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Jetpacked Paramedics Will Soon Be 1 Dial Away

Jetpacked Paramedics Will Soon Be 1 Dial Away

jetpack medic
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  • A small team in the United Kingdom is planning to equip jetpack medical. 
  • Jetpacks are expected to be part of every rescue mission in the near future. 

It’s a bird; it’s a plane, it’s… paramedics? 

Soon, aside from seeing ambulance and helicopters in a rescue operation, what you might see next are flying paramedics.  

Too ‘Sci-Fi-ish

Not quite. 

With recent developments and increased demands for jetpacks, paramedics flying and landing on remote areas might become possible few years from now. 

But they might arrive earlier. 

A small team of dreamers based in the United Kingdom is starting to test jetpacks that can be used for emergencies.  

Their jet packs aim to solve the current limitations faced by rescue vehicles in dealing with highly-critical situations.  

Let’s now have a bird’s eye view of how this flying tech is closely flapping its way into reality.  

Putting Jetpacks To The Test 

Great North Ambulance Service or (GNAAS) is a registered charity based in the U.K. which operates helicopters dedicated to emergency services.  

GNAAS has recently partnered with a jetpack manufacturer called Gravity Industries to test jetpacks’ potential for rescue missions.  

The firm’s jet suit was tested in the hilly terrain of the Lake District in the United Kingdom. 

This place was selected to test a jet suit’s capabilities in dealing with hazardous and hard-to-reach areas. 

The one who flew the jet pack is non-other than Gravity Industries’ founder Richard Browning.  

It was his way to show that his firm’s jetpacks are safe and efficient — even for rescue missions.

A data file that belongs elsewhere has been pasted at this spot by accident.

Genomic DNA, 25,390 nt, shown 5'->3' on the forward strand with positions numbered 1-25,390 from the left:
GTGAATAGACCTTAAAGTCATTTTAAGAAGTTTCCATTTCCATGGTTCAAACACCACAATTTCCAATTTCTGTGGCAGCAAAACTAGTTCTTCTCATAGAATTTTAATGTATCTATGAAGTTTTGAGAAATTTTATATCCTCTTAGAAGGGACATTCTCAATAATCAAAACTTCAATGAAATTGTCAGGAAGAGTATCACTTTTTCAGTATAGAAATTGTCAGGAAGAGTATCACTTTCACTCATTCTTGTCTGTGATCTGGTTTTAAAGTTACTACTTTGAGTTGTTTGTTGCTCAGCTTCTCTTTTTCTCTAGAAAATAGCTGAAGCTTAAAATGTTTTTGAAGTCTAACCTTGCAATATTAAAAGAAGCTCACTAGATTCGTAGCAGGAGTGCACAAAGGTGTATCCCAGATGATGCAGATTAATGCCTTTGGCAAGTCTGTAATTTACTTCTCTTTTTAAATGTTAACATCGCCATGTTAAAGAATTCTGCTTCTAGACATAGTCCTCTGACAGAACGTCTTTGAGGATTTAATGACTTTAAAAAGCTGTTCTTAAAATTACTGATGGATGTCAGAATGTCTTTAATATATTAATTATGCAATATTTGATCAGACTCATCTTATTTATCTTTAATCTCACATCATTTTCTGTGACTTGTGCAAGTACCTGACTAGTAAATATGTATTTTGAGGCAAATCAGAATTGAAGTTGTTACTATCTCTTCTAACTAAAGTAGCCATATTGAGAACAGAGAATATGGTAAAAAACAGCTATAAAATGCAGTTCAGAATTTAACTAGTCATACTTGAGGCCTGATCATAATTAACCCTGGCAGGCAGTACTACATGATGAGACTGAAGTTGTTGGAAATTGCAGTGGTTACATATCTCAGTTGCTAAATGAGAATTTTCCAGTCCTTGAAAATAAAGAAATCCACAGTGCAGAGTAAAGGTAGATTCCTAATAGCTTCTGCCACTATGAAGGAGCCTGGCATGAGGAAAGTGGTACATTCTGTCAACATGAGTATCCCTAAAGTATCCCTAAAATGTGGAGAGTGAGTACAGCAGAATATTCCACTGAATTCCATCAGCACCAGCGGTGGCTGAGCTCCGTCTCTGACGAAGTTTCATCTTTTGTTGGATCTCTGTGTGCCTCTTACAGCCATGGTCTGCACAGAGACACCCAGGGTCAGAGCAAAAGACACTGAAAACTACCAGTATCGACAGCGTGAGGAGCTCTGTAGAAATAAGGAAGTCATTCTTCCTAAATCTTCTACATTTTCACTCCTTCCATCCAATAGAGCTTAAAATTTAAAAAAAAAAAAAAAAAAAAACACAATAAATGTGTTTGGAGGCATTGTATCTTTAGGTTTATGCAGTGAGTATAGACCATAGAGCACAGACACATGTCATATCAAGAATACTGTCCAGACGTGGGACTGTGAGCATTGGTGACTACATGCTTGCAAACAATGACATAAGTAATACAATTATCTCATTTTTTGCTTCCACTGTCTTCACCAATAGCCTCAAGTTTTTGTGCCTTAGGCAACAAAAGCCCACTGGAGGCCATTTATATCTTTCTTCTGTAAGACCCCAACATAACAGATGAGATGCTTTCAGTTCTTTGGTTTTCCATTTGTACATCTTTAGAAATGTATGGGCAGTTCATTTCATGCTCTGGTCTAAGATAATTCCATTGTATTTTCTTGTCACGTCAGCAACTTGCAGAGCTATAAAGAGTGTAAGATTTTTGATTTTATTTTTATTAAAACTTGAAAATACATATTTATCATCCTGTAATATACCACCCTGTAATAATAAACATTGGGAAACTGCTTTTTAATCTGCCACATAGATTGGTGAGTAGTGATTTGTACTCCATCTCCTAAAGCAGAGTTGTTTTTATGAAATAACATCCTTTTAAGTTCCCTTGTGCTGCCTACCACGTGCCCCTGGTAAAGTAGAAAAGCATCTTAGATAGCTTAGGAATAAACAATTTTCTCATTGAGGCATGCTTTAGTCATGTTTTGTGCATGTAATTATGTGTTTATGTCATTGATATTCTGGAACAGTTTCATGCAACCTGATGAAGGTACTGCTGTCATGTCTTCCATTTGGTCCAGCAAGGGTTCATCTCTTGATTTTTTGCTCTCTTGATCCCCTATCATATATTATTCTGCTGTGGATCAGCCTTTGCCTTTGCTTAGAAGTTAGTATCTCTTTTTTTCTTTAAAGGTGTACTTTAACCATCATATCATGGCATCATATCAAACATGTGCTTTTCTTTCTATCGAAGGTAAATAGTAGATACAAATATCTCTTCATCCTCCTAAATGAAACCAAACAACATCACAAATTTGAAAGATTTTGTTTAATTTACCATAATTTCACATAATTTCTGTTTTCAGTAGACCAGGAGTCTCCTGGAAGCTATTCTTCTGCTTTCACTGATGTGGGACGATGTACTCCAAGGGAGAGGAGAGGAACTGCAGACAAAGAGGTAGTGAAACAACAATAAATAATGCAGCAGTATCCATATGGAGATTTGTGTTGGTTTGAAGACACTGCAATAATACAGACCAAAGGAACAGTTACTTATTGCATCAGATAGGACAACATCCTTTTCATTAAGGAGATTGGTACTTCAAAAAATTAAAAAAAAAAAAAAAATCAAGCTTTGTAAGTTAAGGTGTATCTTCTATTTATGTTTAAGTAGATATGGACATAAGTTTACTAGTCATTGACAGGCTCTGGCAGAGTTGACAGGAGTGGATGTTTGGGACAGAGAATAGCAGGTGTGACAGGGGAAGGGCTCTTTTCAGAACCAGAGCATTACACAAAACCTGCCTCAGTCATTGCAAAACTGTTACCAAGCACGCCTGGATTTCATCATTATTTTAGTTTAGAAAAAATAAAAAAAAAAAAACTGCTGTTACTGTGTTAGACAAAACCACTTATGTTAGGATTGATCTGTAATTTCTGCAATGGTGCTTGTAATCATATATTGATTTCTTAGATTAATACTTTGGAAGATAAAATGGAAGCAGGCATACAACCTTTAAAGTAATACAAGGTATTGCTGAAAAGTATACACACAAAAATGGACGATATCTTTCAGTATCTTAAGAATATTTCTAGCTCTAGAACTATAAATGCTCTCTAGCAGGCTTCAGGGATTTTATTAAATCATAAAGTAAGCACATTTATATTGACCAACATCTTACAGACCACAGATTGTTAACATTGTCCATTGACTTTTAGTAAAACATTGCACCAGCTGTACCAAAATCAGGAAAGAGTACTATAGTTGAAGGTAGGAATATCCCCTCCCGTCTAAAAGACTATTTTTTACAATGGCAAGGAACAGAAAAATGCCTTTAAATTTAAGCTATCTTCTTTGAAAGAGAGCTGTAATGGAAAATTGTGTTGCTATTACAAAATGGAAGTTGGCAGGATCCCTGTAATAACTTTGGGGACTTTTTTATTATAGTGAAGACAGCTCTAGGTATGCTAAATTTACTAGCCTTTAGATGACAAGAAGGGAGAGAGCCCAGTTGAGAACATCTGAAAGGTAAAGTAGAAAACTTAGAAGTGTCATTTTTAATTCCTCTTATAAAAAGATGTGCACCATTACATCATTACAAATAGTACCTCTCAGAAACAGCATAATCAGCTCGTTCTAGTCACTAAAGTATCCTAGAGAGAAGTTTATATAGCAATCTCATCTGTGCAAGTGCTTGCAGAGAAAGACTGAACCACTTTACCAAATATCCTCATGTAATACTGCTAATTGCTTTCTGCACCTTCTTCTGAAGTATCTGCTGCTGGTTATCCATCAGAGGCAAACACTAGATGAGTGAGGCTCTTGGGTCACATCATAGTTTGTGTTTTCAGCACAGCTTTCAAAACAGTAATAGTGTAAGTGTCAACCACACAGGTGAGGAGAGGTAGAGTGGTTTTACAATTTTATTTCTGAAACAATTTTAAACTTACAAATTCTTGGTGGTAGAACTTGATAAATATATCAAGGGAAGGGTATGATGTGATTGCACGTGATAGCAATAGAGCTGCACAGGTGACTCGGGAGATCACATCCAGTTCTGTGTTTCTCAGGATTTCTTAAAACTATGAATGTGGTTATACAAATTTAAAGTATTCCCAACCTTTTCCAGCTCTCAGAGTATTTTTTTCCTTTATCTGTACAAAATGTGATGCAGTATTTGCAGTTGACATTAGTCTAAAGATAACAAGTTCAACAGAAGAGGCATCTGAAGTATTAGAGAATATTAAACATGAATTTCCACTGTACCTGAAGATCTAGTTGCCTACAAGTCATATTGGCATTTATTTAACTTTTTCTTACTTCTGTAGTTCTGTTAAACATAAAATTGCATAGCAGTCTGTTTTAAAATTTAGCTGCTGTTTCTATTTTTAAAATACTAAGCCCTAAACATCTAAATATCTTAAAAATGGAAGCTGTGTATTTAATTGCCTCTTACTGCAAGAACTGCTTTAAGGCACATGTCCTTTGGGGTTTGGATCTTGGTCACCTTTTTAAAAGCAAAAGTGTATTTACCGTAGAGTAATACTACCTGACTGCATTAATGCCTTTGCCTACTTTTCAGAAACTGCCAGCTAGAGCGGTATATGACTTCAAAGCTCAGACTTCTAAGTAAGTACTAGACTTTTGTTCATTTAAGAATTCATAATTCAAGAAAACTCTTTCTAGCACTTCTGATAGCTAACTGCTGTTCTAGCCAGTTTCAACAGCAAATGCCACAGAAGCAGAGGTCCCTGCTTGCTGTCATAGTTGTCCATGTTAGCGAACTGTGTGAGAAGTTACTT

He flew and landed safely on a simulated casualty site on a high area in the Lake District.  

It was a thrilling glimpse of how a real-life jetpack rescue mission would look like. Also, the test showed the jetpack’s high potential for dealing with emergencies. 

The initial pilot testing used the jet suit’s 1050 brake horsepower, but the flight only lasted for 90-seconds which is only a fraction of the planned 25-minute flight. 

But the test provided a lot of information for GNAAS and Gravity Industries on how to further improve jetpacks for rescue missions. 

The Jetpack Medical Potentials 

The initial test showed that, indeed, jet suits could reach patients faster compared to other rescue vehicles. It also showed that jet suits can keep rescuers safe while dealing with critical situations. 

But these are just a fraction of the immense potential of jetpacks. 

Aside from reducing the agony that distressed people have to go through, it can literally save people’s lives trapped in desperate situations.  

Also, jetpacks can bypass physical limitations like large pieces of debris or hazardous terrains that slow down rescue operations.  

It also provides more convenience and mobility than using a helicopter. 

Barely Scratching The Surface 

Browning is very optimistic about his company’s partnership with the U.K.’s highly respected GNAAS known for its rescue services.  

The partnership highlights the jetpack’s increasing role in our society, most especially in rescue services. 

According to Browning, jet suits have a big potential to be an actual extra resource for delivering services in remote areas.  

jetpack medical

And it is just one of the many capabilities that jetpacks can do in the future. 

For Browning, their initial efforts have only scratched the surface of what their jet suits can do. 

He and his team believe that their flying tech holds big potentials to change the future for the better.  

These potentials might be vague today, but without a doubt, these potentials are slowly but surely flying its way into reality.

Check this another flying suit story: See here!

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